That has caught the attention of the owners of the Mets, the Patriots and the Los Angeles Rams, who have invested a reported $20 million each in Overwatch franchises.

“We see e-sports as a huge opportunity,” said Sterling.VC co-founder Scott Wilpon, a cousin of the Mets’ chief operating officer, Jeff Wilpon. “It’s by far the fastest- growing space in sports, and it’s on a global scale.”

Sterling.VC doubled down last month, paying an undisclosed sum to acquire a team in a newly created Call of Duty league.

For the Wilpons, e-sports represent an opportunity to win the hearts, minds and wallets of young people who are not the least bit interested in the Mets.

“I don’t like watching sports at all,” said Tiffany Chang, a foreign- currency analyst who heads the 5 Deadly Venoms and in addition to Overwatch likes playing StarCraft II, Cadence of Hyrule, Super Mario Odyssey and Smash Ultimate. “I game in a wide range.”

One recent evening in Midtown, the Paley Center for Media was transformed into an arcade for the Overwatch League all-stars viewing party. Many of the 200 20-somethings who paid $15 to attend got into the mood by doing the e-sports version of tailgating: playing video games on the first floor. Downstairs in the auditorium, fans who’d dressed as their favorite game heroes trickled in to watch the undercard, a couple of guys playing Super Smash Bros. The loser, a fellow named Gabe, had his beard shaved onstage while his mother waved from the audience. “There she is!” announced Nichol, the master of ceremonies, channeling the spirit of wrestling impresario Vince McMahon.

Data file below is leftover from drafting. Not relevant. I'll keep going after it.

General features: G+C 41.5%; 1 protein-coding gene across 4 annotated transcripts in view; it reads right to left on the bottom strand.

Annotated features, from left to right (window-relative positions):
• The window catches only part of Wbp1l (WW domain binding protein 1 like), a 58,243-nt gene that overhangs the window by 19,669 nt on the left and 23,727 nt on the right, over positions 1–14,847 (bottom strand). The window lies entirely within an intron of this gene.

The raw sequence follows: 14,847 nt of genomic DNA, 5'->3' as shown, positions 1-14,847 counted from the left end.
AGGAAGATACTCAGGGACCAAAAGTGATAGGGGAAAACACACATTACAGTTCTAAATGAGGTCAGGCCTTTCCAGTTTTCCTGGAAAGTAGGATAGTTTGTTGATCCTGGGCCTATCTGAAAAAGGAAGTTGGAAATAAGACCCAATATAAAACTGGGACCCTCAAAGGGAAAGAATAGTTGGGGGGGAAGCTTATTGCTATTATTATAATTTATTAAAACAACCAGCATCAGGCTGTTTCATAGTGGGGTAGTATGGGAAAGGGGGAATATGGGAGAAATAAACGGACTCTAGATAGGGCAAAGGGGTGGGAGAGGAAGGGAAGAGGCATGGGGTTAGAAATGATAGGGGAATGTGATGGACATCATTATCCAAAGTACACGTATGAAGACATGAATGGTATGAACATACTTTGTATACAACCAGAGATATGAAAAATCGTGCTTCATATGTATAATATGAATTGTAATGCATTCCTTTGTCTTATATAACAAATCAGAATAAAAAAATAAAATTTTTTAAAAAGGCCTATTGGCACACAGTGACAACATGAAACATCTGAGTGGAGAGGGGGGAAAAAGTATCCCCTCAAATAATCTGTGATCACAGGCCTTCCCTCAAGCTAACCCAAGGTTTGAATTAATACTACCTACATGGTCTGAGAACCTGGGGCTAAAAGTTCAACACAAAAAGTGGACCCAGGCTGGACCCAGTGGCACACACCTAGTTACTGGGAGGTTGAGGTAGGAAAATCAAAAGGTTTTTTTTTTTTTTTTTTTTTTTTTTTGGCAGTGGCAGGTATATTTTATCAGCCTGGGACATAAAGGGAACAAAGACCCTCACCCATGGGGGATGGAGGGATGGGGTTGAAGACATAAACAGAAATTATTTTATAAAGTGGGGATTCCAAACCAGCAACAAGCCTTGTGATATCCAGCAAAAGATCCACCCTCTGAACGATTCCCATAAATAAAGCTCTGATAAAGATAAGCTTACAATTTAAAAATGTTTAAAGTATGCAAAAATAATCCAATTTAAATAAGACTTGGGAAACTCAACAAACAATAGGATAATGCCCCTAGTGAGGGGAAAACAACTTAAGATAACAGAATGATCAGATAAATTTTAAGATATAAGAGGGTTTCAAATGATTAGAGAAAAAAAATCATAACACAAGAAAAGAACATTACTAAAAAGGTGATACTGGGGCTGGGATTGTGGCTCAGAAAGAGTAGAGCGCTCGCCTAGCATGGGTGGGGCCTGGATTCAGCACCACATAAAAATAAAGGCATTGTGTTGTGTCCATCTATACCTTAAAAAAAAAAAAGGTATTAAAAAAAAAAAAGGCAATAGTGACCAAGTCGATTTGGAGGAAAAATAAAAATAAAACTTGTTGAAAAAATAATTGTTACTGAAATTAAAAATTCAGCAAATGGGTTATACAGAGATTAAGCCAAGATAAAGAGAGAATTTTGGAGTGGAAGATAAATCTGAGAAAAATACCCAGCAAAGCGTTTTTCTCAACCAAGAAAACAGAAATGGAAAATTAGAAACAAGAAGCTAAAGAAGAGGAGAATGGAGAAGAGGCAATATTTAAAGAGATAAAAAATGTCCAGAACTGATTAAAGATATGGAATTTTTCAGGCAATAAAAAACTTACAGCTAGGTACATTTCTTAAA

Then it was time for a little trash-talking from the Overwatch all-stars, most of whom are Korean teenagers.